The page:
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literacy




Philosophy

Prairie Creek grows passionate readers. And we understand that literacy goes far beyond skilled reading. A literate citizen of today’s world is also skilled at writing, speaking, listening, viewing, and visually representing. Texts in today’s world include not just books but websites, videos, podcasts, and other forms that are everchanging and too numerous to list. Children must be given choice and freedom in their literacy pursuits. They must also be guided and supported to develop the skills necessary to comprehend and use texts and to produce texts. We emphasize reading, writing, and communicating for real purposes in authentic contexts.  



In Action


Students enjoy lots of time to read at school. This simple arrangement can often get lost in busy, overcrowded academic curriculum. Children at Prairie Creek are explicitly taught how to choose “just right” books so that they make best use of the independent reading time to grow as readers. Teachers also provide direct, targeted instruction that is based on personalized assessment in order to support students as they develop phonemic awareness, phonics skills, fluency, vocabulary, and comprehension.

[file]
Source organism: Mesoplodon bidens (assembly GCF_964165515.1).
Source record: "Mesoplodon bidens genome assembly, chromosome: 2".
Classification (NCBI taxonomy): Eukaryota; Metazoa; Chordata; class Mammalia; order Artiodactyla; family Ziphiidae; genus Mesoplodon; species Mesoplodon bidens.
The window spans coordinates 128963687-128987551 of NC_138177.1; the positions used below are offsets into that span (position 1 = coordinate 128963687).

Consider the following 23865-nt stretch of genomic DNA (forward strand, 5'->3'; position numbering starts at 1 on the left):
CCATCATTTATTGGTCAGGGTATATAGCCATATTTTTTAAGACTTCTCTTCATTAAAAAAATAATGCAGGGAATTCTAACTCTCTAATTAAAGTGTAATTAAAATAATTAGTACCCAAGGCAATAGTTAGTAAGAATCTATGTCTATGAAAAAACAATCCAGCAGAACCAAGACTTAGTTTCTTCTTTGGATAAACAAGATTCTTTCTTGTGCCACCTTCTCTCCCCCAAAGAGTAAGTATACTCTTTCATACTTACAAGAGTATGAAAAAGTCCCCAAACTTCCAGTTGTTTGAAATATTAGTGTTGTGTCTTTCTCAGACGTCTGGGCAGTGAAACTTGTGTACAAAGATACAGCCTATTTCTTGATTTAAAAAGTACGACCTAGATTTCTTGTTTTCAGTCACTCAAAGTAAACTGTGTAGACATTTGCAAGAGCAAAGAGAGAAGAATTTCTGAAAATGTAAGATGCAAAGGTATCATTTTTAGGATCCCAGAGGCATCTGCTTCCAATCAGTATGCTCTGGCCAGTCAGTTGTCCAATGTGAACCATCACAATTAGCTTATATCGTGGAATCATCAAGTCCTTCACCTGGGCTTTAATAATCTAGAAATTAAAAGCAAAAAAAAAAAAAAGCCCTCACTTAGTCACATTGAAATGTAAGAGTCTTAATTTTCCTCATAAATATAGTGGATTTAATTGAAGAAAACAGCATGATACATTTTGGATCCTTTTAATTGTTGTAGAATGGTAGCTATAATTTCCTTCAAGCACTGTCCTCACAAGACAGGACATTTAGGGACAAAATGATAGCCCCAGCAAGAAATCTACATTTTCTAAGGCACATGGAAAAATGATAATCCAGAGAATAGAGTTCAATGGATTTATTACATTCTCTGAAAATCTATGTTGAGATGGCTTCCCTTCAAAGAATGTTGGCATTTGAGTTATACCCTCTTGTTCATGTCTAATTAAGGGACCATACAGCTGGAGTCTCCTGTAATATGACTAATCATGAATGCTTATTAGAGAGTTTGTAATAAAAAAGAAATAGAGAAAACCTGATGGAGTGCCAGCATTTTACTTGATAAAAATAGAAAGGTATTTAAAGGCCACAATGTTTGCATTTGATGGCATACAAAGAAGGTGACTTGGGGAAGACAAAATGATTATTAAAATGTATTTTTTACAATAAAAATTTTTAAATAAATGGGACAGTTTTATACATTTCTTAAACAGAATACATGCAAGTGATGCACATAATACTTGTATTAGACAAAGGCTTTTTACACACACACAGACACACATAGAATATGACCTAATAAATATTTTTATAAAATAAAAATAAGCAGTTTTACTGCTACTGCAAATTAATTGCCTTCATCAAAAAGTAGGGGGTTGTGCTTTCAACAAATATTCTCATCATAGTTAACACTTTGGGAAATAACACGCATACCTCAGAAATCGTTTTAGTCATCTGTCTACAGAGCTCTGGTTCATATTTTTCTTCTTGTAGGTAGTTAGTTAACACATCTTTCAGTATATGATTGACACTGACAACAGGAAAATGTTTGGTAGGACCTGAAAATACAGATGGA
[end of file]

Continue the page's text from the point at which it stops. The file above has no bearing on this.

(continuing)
Prairie Creekers are given many opportunities to grow as writers. They work on their narratives, fiction, and poetry in writing workshops. They design surveys that they administer to peers and adults in the school. They research self-selected topics and do written presentations of increasing sophistication as a part of our K-5 personal project process. They write blog posts, brochures, lists, letters, and countless other texts. Teachers support student writing with direct instruction, conferences, ongoing feedback, and support of spelling and other mechanics—assisting students through tailored, one-to-one instruction.


Literacy is an integral part of the entire school day at Prairie Creek. Students have many opportunities to grow as speakers and listeners, both in their classrooms and beyond. Our weekly All School Gathering provides ongoing occasions for students to have a larger audience when that’s fitting—particularly for scripted performances and literary productions. Project fairs follow most classroom themes, and often the school and parent communities are invited to listen to presentations, watch performances, and ask questions about students’ work. Our strong social curriculum strives to support respectful speaking and listening in all areas of our students’ lives, not just in the academic setting. Our specials classes (Art, Music, and Spanish) provide further opportunities for students to create and collaborate on texts of all varieties, and to then share them with audiences.

Click here to view our Literacy Plan.